When I’m pressed for time, I skip the pencil drawings and sketch/doodle direct on the computer using my graphics tablet. It’s faster that way.
Made some very rough sketches of game backgrounds, too.
I really love seeing other illustrators’ pencil roughs and sketches, sometimes even more so than the finished image. It’s interesting to see the transition from sketch to final. Unfortunately, I can’t show you the final product just yet as the project’s still in production. But I’ve seen the characters move around and jump as they’ve been animated by the team I handed my files off to, and it’s mind-bogglingly cute (I’m just a tad bit biased)! The final characters look nothing like the initial sketches you see here, most of which were for the project pitch. Can’t wait to show you the rest of it when it’s done 🙂
When I saw the week’s Illustration Friday prompt, this scenario immediately came to mind and I just had to draw up a quick doodle. It’s based from a compilation of hilarious and supposedly true Filipino beauty pageant answers I read years ago. English is widely spoken in the Philippines, but with over 150 local dialects (and accents), it still gets misheard, mispronounced, and misinterpreted quite often 😀
Check out some other hilarious, laugh-out-loud beauty pageant answers here! (note: some of it is written in a mix of English and Filipino)
Let’s get this out of the way: I am a crazy cat lady.
Some of you might have noticed a brown tabby cat in my recent Wordless Wednesdays. That’s Tiger, just one of two cats I have. The Illustration Friday drawing prompt for last week was WHISKERS, and while I missed the deadline (hihi- didn’t have time to blog then), I thought it would be a good time to introduce you to my cats as they will be showing up a lot in my work (they already have, actually).
This is SUSHI (7 months old). A few months ago, my family and I moved to a new house. Sushi lived in that house; a stray born on the construction site. She never left because the construction workers kept feeding her their leftovers. They named her Maria with a Filipino accent (pronounced “Mar-ya”) and I would see “Maria” hanging around the workers and trying to play with the tape measure when they were measuring stuff. When we moved in and the construction workers left, Maria stayed behind and I changed her name to Sushi (well, it was Susie for a few weeks before I remembered I wanted to name her Sushi). I was happy to finally have a cat I can call my own 😀 Sushi is very affectionate– she likes to sit on laps and will sit there until you push her off, but she also likes to scratch and bite if you pet her for too long.
Then there’s TIGER (6 months old). I got Tiger from a friend a month after I adopted Sushi. I came home one day with a new cat, then sneaked her in upstairs to my room (like a 7-year old!) so my cat-hating family (my dad, especially) won’t throw both of us out into the street….. Now my family doesn’t hate cats anymore, and in fact they’ve taken a liking to Tiger in particular as she is super sweet and extremely well-behaved. She’s not a lap cat like Sushi is, but you can pet her as much as you want and she’ll neither bite nor scratch no matter how annoyed she gets. Hahaha.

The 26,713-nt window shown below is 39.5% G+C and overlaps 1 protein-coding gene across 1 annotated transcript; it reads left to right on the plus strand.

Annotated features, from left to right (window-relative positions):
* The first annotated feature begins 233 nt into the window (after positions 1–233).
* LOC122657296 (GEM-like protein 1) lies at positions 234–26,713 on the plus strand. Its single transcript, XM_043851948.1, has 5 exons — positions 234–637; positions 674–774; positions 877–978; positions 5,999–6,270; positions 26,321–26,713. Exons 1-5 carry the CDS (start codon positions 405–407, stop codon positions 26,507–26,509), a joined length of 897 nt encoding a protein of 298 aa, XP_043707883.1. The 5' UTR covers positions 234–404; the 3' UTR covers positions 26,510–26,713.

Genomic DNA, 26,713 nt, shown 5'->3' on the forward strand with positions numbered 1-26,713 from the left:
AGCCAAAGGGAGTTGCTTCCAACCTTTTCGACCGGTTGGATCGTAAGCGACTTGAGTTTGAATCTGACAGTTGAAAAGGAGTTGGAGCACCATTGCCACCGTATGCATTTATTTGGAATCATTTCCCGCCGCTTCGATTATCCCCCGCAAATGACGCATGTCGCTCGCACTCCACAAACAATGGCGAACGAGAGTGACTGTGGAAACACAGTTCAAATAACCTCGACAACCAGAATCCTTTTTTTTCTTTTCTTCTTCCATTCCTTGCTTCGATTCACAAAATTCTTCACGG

Before Sushi and Tiger came along, I’ve already made a number of doodles and sketches (see my Tumblr sketch blog) featuring cats:
I love cats– they’re so entertaining and amusing and I like how, unlike dogs, they only do things because they want to, and not because another person expects them to. They have a mind of their own and don’t care what others think. Cats probably appeal to me because I’m like that, too (also, I like sleeping). When I grow up, I want to be a cat. All they do is eat, sleep, play, poop, and sleep some more. Sounds good to me!
It’s been 3 months since I’ve been an cat owner (cat slave? I clean their litter box and flush down their poop and spend my money on cat food and vet expenses) and more and more, cats have found their way into my sketches, doodles, Instagram photos, and even finished work.
Some illustration advice I received recently which I’m passing on to illustrators, designers, and other creatives who happen to be reading: “If you want to do _____, have _____ in your portfolio.” Makes sense. Personal work also leads to paid work, so here’s to more doodles and drawings of cats (cat haters be warned!), for fun and profit! :3
Do you have cats, too? I wanna see! Post a link to a picture below or share a photo of your cats on my Facebook page 🙂 (Note: my cats are spayed, so don’t bother matching up your tomcats with mine– we’re not accepting kitty suitors :P)
It’s been a year since my Japan trip, and I still have not finished my Japan travel journal. Seeing its been a year and there have been other trips since, I am giving up on ever getting it done and just posting what I have so far. Hihi.
Osaka Castle park
My first autumn!
The onigiri as illustrated in the journal.
Assorted sushi and maki from the supermarket
My washi tape loot. See related entry about washi tape here.
Kiyomizudera temple all lit up.